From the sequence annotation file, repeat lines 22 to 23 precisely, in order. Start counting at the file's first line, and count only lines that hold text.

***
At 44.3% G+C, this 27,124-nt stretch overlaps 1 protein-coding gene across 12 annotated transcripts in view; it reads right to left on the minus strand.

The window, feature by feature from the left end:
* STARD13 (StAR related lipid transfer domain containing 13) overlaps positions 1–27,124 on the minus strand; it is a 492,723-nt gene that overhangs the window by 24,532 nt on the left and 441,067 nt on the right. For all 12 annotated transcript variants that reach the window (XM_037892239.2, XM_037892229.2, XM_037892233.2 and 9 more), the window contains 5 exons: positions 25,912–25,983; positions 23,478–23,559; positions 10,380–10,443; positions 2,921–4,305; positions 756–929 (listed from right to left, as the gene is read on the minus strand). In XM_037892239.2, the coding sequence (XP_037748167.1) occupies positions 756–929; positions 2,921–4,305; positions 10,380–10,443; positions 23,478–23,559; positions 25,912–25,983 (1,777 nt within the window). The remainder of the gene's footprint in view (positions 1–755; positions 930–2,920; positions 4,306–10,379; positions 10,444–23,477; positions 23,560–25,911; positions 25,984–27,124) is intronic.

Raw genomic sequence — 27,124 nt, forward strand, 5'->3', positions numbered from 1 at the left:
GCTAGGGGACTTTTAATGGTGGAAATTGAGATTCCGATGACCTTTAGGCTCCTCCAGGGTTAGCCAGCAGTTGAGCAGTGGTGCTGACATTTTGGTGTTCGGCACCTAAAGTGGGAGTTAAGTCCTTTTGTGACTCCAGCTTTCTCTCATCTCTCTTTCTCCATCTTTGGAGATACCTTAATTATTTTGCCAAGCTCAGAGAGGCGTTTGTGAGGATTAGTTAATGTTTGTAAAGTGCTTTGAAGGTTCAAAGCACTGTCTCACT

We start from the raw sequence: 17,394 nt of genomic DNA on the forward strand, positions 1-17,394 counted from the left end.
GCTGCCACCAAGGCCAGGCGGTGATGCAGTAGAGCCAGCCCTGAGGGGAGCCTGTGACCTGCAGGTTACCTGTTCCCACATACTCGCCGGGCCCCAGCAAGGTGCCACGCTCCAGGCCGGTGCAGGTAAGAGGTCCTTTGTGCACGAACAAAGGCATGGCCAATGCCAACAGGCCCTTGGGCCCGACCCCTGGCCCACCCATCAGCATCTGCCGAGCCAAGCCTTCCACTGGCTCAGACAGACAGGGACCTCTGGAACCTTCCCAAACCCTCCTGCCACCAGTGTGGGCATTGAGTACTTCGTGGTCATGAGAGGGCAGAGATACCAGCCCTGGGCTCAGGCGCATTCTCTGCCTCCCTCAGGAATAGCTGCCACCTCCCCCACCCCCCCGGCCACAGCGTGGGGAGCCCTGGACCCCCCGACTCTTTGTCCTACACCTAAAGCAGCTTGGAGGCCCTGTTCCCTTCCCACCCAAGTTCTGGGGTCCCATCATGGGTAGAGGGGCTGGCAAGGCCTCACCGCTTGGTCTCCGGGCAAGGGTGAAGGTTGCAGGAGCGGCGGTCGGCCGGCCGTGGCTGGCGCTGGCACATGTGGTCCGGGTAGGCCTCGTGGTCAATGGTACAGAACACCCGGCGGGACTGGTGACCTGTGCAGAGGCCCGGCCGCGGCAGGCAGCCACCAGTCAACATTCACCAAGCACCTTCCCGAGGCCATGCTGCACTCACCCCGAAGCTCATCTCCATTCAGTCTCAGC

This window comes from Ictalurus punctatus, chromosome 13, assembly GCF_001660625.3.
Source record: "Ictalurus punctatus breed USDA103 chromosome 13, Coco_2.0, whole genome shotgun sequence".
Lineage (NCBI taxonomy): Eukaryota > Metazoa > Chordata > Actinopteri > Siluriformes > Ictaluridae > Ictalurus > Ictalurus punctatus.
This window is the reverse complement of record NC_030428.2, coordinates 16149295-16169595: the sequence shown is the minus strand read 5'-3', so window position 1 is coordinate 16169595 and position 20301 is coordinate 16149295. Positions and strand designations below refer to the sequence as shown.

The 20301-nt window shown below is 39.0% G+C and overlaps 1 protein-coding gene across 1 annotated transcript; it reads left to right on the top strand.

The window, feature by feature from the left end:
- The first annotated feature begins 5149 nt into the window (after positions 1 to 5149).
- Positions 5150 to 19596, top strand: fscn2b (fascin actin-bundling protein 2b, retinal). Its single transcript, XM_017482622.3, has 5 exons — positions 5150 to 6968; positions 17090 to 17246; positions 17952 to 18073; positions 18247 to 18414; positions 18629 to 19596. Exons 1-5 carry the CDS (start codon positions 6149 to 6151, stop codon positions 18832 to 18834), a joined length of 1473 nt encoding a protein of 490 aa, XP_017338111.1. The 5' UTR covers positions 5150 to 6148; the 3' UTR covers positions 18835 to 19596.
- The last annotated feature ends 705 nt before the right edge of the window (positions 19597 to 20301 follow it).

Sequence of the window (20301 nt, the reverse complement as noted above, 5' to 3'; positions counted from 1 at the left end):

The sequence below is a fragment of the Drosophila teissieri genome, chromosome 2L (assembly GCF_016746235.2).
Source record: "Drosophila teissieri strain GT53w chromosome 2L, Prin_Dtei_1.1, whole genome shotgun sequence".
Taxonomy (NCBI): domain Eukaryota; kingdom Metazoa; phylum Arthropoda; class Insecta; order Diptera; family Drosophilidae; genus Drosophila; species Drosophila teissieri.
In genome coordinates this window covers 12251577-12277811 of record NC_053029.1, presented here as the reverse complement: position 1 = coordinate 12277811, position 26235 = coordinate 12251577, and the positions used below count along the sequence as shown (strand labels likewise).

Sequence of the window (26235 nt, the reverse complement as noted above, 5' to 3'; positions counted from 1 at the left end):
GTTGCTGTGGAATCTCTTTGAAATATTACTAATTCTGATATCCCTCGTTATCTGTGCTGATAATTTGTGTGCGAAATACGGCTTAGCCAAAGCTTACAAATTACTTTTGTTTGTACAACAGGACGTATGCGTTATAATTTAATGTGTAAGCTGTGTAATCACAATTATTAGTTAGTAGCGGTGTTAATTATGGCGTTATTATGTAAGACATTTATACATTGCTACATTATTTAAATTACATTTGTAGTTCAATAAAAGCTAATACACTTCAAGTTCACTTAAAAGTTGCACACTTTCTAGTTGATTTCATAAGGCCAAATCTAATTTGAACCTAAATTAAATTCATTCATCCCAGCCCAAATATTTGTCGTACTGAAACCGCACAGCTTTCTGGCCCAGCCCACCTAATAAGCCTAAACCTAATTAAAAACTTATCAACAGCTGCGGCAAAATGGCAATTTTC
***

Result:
Sequence of the window (26235 nt, the reverse complement as noted above, 5' to 3'; positions counted from 1 at the left end):
GTTGCTGTGGAATCTCTTTGAAATATTACTAATTCTGATATCCCTCGTTATCTGTGCTGATAATTTGTGTGCGAAATACGGCTTAGCCAAAGCTTACAAATTACTTTTGTTTGTACAACAGGACGTATGCGTTATAATTTAATGTGTAAGCTGTGTAATCACAATTATTAGTTAGTAGCGGTGTTAATTATGGCGTTATTATGTAAGACATTTATACATTGCTACATTATTTAAATTACATTTGTAGTTCAATAAAAGCTAATACACTTCAAGTTCACTTAAAAGTTGCACACTTTCTAGTTGATTTCATAAGGCCAAATCTAATTTGAACCTAAATTAAATTCATTCATCCCAGCCCAAATATTTGTCGTACTGAAACCGCACAGCTTTCTGGCCCAGCCCACCTAATAAGCCTAAACCTAATTAAAAACTTATCAACAGCTGCGGCAAAATGGCAATTTTC